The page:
• Hi Steve,

      You brought up a very good point: part of the problem with sharing a business idea with friends and family is that it may be hard to receive a critique from them- even if what they are saying is spot on good advice.

      The more emotional baggage that already exists within a relationship with a loved one, the more an entrepreneur should avoid asking for support or advice from that person.

      Like you said, sometimes the critique can be pretty scathing, and an aspiring entrepreneur needs to be able to recognize the source of that criticism as being objective.

  • This article starts from the premise that the entrepreneur should go ahead as planned, but SCORE counselors know lots of startup ideas are doomed for any number of reasons, So the premise should be to understand what could go wrong, and assess the likelihood, and what you will do if it happens. then decide if the venture is worthwhile. Negative advice is a great starting point for this open-minded approach — as noted in another comment, it may be spot on.

    • Hi Tom,

      I totally agree with you, and it’s why in the first step I mentioned that the aspiring entrepreneur has to be sure if the idea is even a viable one. The article I linked to:


      goes through a process for determining the potential viability, sustainability, and profitability of an idea. It includes seeking the advice of a mentor, colleague, or master mind group. But, as I mentioned in that article, you have to be very careful who you turn to for advice.

      This post is primarily written for those who’ve gone through (or are in the process of going through) the researching, testing, validating process, and now they are getting resistance from friends and family.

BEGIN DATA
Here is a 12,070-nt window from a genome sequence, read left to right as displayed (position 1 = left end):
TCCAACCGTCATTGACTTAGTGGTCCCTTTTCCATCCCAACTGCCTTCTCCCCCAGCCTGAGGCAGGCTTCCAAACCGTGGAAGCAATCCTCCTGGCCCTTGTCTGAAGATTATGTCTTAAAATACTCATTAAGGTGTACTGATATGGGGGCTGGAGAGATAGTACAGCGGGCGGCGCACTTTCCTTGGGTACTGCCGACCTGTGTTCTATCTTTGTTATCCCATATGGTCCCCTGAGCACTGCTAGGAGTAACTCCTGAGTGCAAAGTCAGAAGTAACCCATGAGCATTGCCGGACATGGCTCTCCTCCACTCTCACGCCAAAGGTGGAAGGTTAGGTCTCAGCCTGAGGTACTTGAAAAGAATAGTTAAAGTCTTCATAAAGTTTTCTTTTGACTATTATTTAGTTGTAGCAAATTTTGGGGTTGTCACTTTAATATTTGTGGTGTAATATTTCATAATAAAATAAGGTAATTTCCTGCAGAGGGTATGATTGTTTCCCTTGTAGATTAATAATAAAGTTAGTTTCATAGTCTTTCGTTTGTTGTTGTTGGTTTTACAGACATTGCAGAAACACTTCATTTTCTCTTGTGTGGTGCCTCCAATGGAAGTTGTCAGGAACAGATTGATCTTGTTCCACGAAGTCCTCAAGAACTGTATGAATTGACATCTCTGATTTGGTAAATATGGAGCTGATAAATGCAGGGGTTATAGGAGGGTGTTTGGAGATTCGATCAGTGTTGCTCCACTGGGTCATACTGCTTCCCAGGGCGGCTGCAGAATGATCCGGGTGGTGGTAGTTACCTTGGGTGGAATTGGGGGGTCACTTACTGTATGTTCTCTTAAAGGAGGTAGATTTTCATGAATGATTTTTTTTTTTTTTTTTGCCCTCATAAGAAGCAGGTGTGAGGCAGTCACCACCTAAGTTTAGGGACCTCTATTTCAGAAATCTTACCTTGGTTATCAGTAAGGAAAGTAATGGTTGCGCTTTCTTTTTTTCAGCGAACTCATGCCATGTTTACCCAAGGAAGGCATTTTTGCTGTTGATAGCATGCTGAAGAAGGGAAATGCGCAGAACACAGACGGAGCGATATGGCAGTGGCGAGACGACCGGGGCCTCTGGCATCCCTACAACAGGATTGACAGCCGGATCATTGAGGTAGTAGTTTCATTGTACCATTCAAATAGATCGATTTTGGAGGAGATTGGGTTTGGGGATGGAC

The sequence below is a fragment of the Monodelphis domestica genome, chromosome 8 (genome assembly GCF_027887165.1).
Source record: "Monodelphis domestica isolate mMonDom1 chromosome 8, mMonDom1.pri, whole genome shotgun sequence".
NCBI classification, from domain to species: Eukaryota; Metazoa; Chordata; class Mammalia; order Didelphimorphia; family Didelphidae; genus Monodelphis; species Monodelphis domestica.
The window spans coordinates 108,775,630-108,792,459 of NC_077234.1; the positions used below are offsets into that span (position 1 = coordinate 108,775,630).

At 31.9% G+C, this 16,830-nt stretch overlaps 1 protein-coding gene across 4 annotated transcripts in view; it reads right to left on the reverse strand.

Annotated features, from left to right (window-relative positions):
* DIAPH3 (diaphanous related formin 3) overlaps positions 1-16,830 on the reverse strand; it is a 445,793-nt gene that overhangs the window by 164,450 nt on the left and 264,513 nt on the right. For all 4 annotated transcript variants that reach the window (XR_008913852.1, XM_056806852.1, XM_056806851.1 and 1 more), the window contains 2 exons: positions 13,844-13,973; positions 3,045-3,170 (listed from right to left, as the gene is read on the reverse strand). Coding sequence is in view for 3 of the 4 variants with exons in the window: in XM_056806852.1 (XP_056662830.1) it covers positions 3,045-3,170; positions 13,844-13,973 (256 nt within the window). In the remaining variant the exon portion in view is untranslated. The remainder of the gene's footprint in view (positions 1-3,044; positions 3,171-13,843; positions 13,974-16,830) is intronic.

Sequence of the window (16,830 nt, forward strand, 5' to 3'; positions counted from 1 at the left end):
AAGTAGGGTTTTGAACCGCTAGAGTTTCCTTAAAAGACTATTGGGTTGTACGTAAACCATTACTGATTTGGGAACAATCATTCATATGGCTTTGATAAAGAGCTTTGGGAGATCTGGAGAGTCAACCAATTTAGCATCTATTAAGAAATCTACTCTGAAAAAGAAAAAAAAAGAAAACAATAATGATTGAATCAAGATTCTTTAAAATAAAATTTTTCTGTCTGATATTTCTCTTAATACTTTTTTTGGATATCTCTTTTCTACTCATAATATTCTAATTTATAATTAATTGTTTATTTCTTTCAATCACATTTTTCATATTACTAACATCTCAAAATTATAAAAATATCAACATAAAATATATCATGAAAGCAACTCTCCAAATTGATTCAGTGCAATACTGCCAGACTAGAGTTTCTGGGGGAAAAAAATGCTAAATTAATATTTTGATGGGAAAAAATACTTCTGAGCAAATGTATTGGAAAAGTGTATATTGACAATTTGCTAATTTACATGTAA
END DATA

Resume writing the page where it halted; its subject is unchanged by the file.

• Thank you! Spot on! I have lived it with the smirks and rolling of the eyes from my family / support group! It was tough! Two years into it and am happy to keep trailblazing ahead. I want to repeat an important point you made: we only have so much energy each day and we need to be extremely careful where it’s expended!

    • Hi Lisa,

      Yes, our energy is limited and it’s important to give in the places that give back to us in some way. Otherwise, we’ll just be running on empty and unable to do the things we care about. This goes for life as well as business.

  • Your whole article, but especially the last sentence, resonates with me. My family and friends all said I would fail, and I think I used their negativity as a spark: “Oh yeah?! Well, I’ll show you!” (with lower lip quivering). That was 20 years ago, and I’m still going strong. Unfortunately, subtle forms of unsupportiveness persist. For example, friends think I’m free as a bird and always available to ______________________ (fill in the blank). Others shower me with unsolicited advice about everything from how to talk to clients to how to collect from deadbeats. Needless to say, the one with the most opinions is invariably the one who’s never been a freelancer a day in her or his life.

    • Nodding my head in understanding…

      Those who have never worked on their own have absolutely no clue what it’s like.

      But the truth is, it’s like that for everything. People only understand what they’ve experienced or what they have gone out of their way to understand, and if they are not open to it, they’ll never go beyond their ignorance.